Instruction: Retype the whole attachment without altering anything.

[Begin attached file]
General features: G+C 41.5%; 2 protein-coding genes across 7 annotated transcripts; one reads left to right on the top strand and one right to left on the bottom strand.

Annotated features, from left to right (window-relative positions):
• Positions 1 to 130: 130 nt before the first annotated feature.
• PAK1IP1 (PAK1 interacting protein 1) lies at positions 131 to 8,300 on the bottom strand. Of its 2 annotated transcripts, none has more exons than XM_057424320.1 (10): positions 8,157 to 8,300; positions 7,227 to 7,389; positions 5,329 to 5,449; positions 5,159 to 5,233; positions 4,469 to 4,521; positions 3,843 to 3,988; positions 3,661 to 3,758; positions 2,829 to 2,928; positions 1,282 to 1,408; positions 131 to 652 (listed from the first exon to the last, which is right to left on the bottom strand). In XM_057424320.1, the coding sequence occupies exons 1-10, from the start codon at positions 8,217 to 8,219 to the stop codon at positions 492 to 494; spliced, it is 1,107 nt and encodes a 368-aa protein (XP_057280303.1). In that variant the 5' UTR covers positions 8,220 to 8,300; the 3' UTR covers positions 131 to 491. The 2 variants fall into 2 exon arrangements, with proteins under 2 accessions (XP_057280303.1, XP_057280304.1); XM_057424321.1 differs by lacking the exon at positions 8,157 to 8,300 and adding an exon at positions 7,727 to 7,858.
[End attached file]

General features: G+C 41.5%; 2 protein-coding genes across 7 annotated transcripts; one reads left to right on the top strand and one right to left on the bottom strand.

Annotated features, from left to right (window-relative positions):
• Positions 1 to 130: 130 nt before the first annotated feature.
• PAK1IP1 (PAK1 interacting protein 1) lies at positions 131 to 8,300 on the bottom strand. Of its 2 annotated transcripts, none has more exons than XM_057424320.1 (10): positions 8,157 to 8,300; positions 7,227 to 7,389; positions 5,329 to 5,449; positions 5,159 to 5,233; positions 4,469 to 4,521; positions 3,843 to 3,988; positions 3,661 to 3,758; positions 2,829 to 2,928; positions 1,282 to 1,408; positions 131 to 652 (listed from the first exon to the last, which is right to left on the bottom strand). In XM_057424320.1, the coding sequence occupies exons 1-10, from the start codon at positions 8,217 to 8,219 to the stop codon at positions 492 to 494; spliced, it is 1,107 nt and encodes a 368-aa protein (XP_057280303.1). In that variant the 5' UTR covers positions 8,220 to 8,300; the 3' UTR covers positions 131 to 491. The 2 variants fall into 2 exon arrangements, with proteins under 2 accessions (XP_057280303.1, XP_057280304.1); XM_057424321.1 differs by lacking the exon at positions 8,157 to 8,300 and adding an exon at positions 7,727 to 7,858.